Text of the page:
By Hon. Jason Nemes


            One of the most frequent questions I am asked by attorneys preparing a motion for discretionary review is whether their case, if reviewed, is likely to be affirmed or reversed.  While it is difficult to predict particular cases, the statistics do allow for some useful generalizations.

            In 2010 the Kentucky Supreme Court rendered 58 opinions in civil cases that made it to the Court on discretionary review.[1]  43 of these 58 civil cases were reversed, which means that three-fourths of the Supreme Court’s discretionary civil docket results in at least a partial reversal.  The Court affirmed 15 Court of Appeals’ opinions.  Furthermore, of those 58 cases, nearly 20 involved a business versus a non-business; and of that subset of 20 cases the Supreme Court ruled in favor of the plaintiff 63 percent of the time.

The Court’s discretionary criminal docket yields similar results.  There were 33 such opinions, 22 of which were at least partially reversed.

All told, the Kentucky Supreme Court rendered 91 opinions in discretionary review cases.  Of those 91 cases, the Court of Appeals’ opinion was reversed in 65 of those cases.

Therefore, it appears that the Kentucky Supreme Court is exercising its discretion to review cases where it is much more likely than not that the justices believe the Court of Appeals reached the wrong result.

            A 74 percent reversal rate of the Supreme Court’s discretionary civil docket is a rather high clip.  However, this is less surprising when one considers that a handful of the cases that reached the Court were novel questions of law, which, by definition, made it difficult for the Court of Appeals to predict how the justices would have decided the question presented.  And this seemingly high rate of reversal may be explained by the Court’s internal mechanics. 

It is well known that it takes four justices (out of nine) for the United States Supreme Court to grant certiorari.  As such, less than a majority of the justices have the power to place a case on the Court’s docket.  By way of contrast, it takes a bare majority (four of seven) of justices of the Kentucky Supreme Court to grant discretionary review.  Consequently, when the Kentucky Supreme Court takes a case, that case already has a majority of the justices interested in reviewing that case.  This does not necessarily mean that a majority of justices are interested in reversing the case, but a tribunal is more likely to reverse a case it decides—by majority vote—to review.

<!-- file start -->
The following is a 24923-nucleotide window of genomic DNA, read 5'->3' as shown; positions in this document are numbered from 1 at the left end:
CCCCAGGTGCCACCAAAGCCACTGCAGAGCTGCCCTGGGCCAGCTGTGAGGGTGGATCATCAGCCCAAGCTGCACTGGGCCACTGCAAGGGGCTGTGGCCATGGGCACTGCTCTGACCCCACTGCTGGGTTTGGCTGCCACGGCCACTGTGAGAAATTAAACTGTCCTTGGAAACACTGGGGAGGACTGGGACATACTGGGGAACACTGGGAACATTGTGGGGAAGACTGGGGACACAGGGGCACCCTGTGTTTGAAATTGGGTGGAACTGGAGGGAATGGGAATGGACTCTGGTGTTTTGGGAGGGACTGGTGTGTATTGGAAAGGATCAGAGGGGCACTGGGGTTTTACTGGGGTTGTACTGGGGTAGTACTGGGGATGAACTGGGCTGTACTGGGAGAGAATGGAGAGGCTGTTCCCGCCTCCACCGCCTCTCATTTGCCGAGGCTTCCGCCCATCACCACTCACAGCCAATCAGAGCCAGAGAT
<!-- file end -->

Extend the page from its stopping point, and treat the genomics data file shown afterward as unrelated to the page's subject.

Knowing this fact should enter the analysis of appellate attorneys in determining how to (indeed, whether to) approach an appeal.  For instance, a lawyer may wish to put more effort and thought into persuading the Court that her particular case is not appropriate for discretionary review.  To that end an advocate should argue (if the facts bear it out) that her case is of little interest to anyone not already a party.  Moreover, knowing that the chances of reversal are very high, an appellate attorney may decide to cross-appeal an issue they may otherwise have left undisturbed.  Or an advocate may wish to pose alternative arguments to give the Court something to fall back on.  Though not ideal, these additional strategies should be analyzed as a way to mitigate harm caused to one’s client by an outright reversal.

So the answer to the oft repeated question—Is the Supreme Court more likely to reverse my case now that it has decided to review it?—is yes.  The statistics indicate that the petitioner will win three out of every four cases reviewed on the Court’s discretion.

[1] These 58 cases are only cases in which the Supreme Court granted discretionary review from a Court of Appeals opinion, and do not include the few cases that were granted transfer, thereby skipping the Court of Appeals.

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